We’ve all received a lot of information about COVID-19. Rightfully so—it’s a global pandemic impacting the way we live, work, and interact. Some companies are struggling to survive, and others are reinventing themselves to stay afloat; people are finding new ways to connect; and we’re all anxious to see how it affects our future. There’s not a lot I can say that hasn’t already been said, and I sure don’t profess to know more than the medical professionals, scientists, and first responders. Yet I can’t sit idle as I keep thinking about one thing: my personal responsibility. As a CEO, a father and husband, and an American citizen, I feel a deep sense of responsibility for my company, my family, and my community. While some may see these as conflicting responsibilities, I’ve found ample opportunity to fulfill them at the same time.
What does it mean to be a responsible leader? To me, the most important things are keeping your staff safe and your company operational. After all, a company unable to function is a company unable to support its most basic purpose: providing an environment for its people to flourish. Social distancing to flatten the curve? Absolutely. But responsible leadership also means communicating often and transparently—even if the message may not be received well by some. And keeping your staff safe means supporting their well-being, too, with tools to work remotely, benefits to cope with stress and anxiety, and a sense of hopefulness and security for the future.
For this sense of security, I look to Kimley-Horn’s core values, one of which is delivering exceptional service to clients. Many of our clients provide critical infrastructure to the world and need our expertise during this crisis. They include power and telecommunications clients supporting critical infrastructure for the whole country, especially for our first responders; hospital clients preparing mobile beds and medical facilities for patients; retail clients improving systems to deliver essential goods to customers; pharmaceutical clients planning mobile testing operations for the sick; and public sector clients keeping roads and water systems safe for all of us. The work we do with clients is important to our communities, and as a responsible leader, I am reinforcing that notion to my teammates as we forge ahead with our projects and commitments. Our work makes a difference. We are fortunate that our 4,000-plus staff can work from home, and we have a responsibility to do so, as an economic engine and a critical link in the nation’s infrastructure and supply chain.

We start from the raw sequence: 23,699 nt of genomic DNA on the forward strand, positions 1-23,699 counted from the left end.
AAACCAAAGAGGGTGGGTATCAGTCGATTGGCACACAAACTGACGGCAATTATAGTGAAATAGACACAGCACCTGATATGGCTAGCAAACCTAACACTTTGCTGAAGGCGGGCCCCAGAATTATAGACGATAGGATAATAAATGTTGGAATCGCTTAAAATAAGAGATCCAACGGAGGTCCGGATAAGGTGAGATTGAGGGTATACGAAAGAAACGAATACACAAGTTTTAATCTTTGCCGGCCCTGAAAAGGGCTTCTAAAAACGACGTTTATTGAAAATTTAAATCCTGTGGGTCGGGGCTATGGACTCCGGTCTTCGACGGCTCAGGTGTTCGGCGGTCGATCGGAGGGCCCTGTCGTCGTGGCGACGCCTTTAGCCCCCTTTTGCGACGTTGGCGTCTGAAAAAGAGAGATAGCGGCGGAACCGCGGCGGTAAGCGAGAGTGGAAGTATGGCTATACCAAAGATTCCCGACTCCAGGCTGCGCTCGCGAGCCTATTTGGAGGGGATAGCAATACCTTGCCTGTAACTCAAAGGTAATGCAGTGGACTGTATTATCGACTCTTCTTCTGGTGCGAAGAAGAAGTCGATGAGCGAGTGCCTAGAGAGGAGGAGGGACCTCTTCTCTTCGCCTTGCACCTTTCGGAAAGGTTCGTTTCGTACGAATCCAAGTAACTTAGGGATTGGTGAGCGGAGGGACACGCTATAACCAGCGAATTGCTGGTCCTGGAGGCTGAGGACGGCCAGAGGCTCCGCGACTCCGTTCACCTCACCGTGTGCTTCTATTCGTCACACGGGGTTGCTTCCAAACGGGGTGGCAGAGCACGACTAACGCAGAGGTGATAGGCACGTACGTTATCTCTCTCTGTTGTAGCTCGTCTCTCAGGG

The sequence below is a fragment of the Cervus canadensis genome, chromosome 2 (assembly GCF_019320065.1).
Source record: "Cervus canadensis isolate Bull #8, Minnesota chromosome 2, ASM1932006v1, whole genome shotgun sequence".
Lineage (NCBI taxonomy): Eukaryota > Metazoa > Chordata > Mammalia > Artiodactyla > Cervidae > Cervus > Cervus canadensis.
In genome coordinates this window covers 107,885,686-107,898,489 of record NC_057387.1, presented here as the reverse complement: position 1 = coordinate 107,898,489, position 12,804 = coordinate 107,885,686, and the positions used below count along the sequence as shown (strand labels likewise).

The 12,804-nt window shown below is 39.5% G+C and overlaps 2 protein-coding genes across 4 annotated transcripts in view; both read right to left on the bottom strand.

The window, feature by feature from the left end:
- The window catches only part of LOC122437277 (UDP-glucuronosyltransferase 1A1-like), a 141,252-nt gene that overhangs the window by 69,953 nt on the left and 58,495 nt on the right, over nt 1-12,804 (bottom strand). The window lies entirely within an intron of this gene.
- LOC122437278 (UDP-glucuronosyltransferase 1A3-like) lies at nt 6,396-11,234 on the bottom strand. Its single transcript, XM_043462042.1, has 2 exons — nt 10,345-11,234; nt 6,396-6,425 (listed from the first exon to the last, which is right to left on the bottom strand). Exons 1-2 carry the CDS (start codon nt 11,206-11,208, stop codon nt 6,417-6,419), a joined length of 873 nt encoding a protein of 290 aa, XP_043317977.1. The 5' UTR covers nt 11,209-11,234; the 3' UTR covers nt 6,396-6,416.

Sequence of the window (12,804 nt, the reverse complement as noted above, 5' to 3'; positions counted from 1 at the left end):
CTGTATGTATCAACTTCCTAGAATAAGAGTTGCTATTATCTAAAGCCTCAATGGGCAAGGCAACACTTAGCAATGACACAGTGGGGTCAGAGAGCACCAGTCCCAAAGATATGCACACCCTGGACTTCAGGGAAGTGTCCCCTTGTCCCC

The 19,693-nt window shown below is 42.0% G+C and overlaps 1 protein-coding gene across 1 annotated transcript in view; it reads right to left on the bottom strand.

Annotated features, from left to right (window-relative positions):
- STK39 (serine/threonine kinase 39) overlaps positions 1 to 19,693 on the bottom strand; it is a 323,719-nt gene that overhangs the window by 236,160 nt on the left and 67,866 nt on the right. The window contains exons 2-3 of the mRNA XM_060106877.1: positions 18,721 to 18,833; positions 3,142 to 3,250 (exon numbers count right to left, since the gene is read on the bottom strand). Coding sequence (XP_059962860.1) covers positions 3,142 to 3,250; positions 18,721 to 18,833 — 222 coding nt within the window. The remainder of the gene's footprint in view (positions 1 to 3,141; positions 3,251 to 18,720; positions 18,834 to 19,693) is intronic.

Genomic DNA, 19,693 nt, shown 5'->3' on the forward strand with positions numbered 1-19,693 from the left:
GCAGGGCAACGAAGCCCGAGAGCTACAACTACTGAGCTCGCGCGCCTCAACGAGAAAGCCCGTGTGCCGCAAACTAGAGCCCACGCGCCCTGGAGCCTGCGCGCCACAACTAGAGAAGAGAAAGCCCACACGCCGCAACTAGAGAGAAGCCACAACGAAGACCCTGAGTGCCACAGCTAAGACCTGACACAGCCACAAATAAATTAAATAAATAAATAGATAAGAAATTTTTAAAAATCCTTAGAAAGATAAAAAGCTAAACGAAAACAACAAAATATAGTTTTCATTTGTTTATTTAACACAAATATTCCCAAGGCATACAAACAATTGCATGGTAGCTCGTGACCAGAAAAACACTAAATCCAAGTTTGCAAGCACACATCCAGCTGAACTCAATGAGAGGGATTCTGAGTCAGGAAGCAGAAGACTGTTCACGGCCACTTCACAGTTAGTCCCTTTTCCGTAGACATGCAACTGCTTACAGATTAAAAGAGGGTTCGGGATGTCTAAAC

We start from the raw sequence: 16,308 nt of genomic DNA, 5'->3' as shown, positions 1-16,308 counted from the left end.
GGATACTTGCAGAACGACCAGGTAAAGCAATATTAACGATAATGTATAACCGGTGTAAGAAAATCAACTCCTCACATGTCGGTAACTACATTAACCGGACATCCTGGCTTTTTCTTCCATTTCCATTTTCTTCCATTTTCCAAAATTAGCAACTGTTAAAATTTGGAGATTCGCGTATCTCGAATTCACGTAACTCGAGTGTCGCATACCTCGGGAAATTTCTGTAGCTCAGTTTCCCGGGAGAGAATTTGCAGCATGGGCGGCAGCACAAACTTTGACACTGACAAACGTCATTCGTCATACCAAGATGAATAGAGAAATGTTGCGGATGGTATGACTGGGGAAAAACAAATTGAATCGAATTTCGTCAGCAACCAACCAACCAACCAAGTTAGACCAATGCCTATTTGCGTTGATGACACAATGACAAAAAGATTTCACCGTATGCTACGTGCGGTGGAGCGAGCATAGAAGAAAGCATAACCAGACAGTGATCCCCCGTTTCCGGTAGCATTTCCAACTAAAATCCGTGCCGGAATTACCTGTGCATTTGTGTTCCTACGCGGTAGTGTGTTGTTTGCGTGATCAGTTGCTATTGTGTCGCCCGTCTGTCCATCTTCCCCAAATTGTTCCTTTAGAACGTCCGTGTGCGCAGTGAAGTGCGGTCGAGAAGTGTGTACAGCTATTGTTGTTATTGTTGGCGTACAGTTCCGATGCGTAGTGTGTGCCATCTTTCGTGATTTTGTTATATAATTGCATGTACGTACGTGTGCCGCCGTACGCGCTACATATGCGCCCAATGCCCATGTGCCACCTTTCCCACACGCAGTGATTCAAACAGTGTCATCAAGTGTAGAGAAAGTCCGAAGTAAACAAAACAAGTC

As a father of three, I know that parenthood demands the highest form of responsibility. With schools closed across the nation, our children need comfort and engagement now more than ever. We should talk to them about COVID-19 in a meaningful way, not to shield them from reality, but to give them context and comfort. We can use online educational resources to challenge their minds as if they were in the classroom and encourage them to get outside. Setting and keeping a new routine is important during these times, and I am so grateful for my lovely wife who is now the household school principal, arts and crafts teacher, athletic director, and administrator of love and hugs.
I’m also a son with responsibilities to my parents and in-laws, who are on the other end of the spectrum from our kids. They are our higher-risk family members, and as hard as it may be, we need to restrict our face-to-face interaction with them. We’re relying on emails, texts, and FaceTime calls to gain their perspective and wisdom, give them the joy of remaining connected with their grandchildren, and make sure they have access to food and medicine without going out in public.
Lastly, in the middle of that spectrum, is me. I know it’s important to eat healthy, exercise, and focus on my mental health so I can carry out my responsibilities to my family in this time of need. I still get up at 5:45 am for my workout and get dressed like I’m going into work, but then I walk downstairs to my home office and start the day.
The easiest way to be a responsible citizen is to comply with government orders: stay home to stop the spread of the virus. Another way is to maintain business operations when possible and support those who have no choice but to shut their doors. Kimley-Horn is fortunate to be part of an industry that continues to work, and it is on us to help keep the economy alive for our neighbors and friends. We can give back to our communities by donating to local hospitals, ordering online from our favorite retailers, or grabbing a meal to go from the restaurant down the block. If we want to be able to go to that restaurant when this is all behind us, then we better help them now.
I suppose it would be easy to feel burdened by these responsibilities. I don’t. I feel fortunate to have them and proud to be able to fulfill them. A lot has changed over the past few weeks, but I have faith that the things we love will all return. I’m looking forward to face-to-face collaboration, a sold-out Springsteen concert, coaching my daughter’s lacrosse team, and watching my sons’ games. Ah, and dinner with friends in the city. Until then, let’s take care of ourselves, our families, and our communities. I’d love to know—do you feel the same sense of personal responsibility during this crisis? If so, how are you living it out?